4:15 PM - 4:30 PM

# [SSS03-10] Underestimate of the size of microearthquakes by the JMA magnitude scale and its infuence to earthquake statistics

Keywords:Earthquake statistics, JMA magnitude, Moment magnitude, Spectral analysis, Completeness magnitude, b-value

_{j}), based on amplitudes of seismograms are easy to estimate and therefore usually included in earthquake catalogs. The moment magnitude (M

_{w}) is based on the physical source parameter, seismic moment, however needs much effort for the estimation especially for microearthquakes. Though the consistency between M

_{j}and M

_{w}is guaranteed for the medium earthquakes, we need to check that for microearthquakes.

As for use of earthquake catalogs, we should know the completeness magnitude above which catalog is complete. A type of it is M

_{c}defined as a magnitude where magnitude-frequency distribution starts deviating from the Gutenberg-Richter’s (GR) law. Another one is based on earthquake detectability. Schorlemmer and Woessner [2008] proposed M

_{P}based on the detectability inferred from the pick information. They showed the Californian case that M

_{P}is smaller than M

_{c}, which indicates the breakdown of the GR law. It is important to confirm if the breakdown really occurs. Our study investigates if the discrepancies are also seen in case of M

_{w}.

__M__

_{w}Estimation for MicroearthquakesWe stably estimate seismic moment of microearthquakes based on moment ratios to nearby small earthquakes whose seismic moments are available in the NIED MT catalog, by a multiple spectral ratio analysis [Uchide and Imanishi, under review]. Applying this method to earthquakes in Fukushima Hamadori and northern Ibaraki prefecture areas, eventually we obtained the seismic moments of a total of 19140 earthquakes (M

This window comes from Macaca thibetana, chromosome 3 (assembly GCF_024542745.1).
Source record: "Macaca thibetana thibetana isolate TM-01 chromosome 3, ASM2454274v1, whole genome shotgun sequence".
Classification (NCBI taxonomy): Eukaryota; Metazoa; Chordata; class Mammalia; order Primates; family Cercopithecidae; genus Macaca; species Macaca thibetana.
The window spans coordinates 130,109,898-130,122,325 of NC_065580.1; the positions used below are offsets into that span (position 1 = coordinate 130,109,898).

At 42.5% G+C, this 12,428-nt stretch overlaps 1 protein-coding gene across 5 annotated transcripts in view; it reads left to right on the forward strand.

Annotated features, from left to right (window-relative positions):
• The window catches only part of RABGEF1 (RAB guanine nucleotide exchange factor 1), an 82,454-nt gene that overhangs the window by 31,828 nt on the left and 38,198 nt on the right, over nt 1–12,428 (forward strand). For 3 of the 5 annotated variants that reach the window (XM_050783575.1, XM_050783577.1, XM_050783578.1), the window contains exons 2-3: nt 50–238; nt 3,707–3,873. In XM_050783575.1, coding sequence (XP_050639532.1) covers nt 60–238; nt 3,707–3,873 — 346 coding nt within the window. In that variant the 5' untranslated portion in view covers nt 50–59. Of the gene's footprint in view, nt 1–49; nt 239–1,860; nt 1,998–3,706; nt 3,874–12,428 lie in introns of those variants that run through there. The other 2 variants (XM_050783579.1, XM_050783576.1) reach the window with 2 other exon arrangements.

_{j}0.4 - 3.8). The striking result of this study is that the change in slopes of the M

_{j}-M

_{w}curve: 1 and 0.5 at higher and lower magnitudes, respectively (see Figure). The discrepancies between M

_{j}and M

_{w}are significant for microearthquakes, suggesting that M

_{j}underestimates the sizes of microearthquakes.

__Completeness Magnitudes and b-values__

The result above must affect earthquake statistics. Here we study M

_{c}and b-value of the GR law. Following Ogata and Katsura [1993], we assume the earthquake detectability as the cumulative normal distribution with a mean, μ, and a standard deviation, σ, and estimate the GR parameters (a and b) together with μ and σ. We define M

_{c}= μ + 2.33 σ where the detection rate is 99 %. Applying this method to the monthly seismicity data in the study area, we found that the M

_{c}for M

_{w}is lower than that for M

_{j}converted into M

_{w}, however still larger than M

_{P}converted into M

_{w}. This may be due to the breakdown of the GR law for microearthquakes, though another possibility is that the incompleteness of earthquake catalog overestimates the detectability, resulting the underestimate of M

_{P}.

b-values for M

_{w}(b

_{w}) are systematically larger than those for M

_{j}(b

_{j}). The temporal trends for b

_{w}and b

_{j}are similar to each other. When b

_{j}increases, b

_{w}also increases. This does not affect discussions inferred from the qualitative temporal change in b-values [e.g., Nanjo et al., 2012]. b

_{w}is often larger than 1.5, indicating that the moment release is dominantly done by smaller earthquakes.

__Acknowledgement__

We used the JMA Unified Earthquake Catalog, seismograms from NIED Hi-net and the NIED moment tensor catalog.

__Figure__: Comparison between M

_{j}and M

_{w}inferred from the multiple spectral ratio analyses (color image for the distribution and circles for the median M

_{w}) and the NIED MT solutions.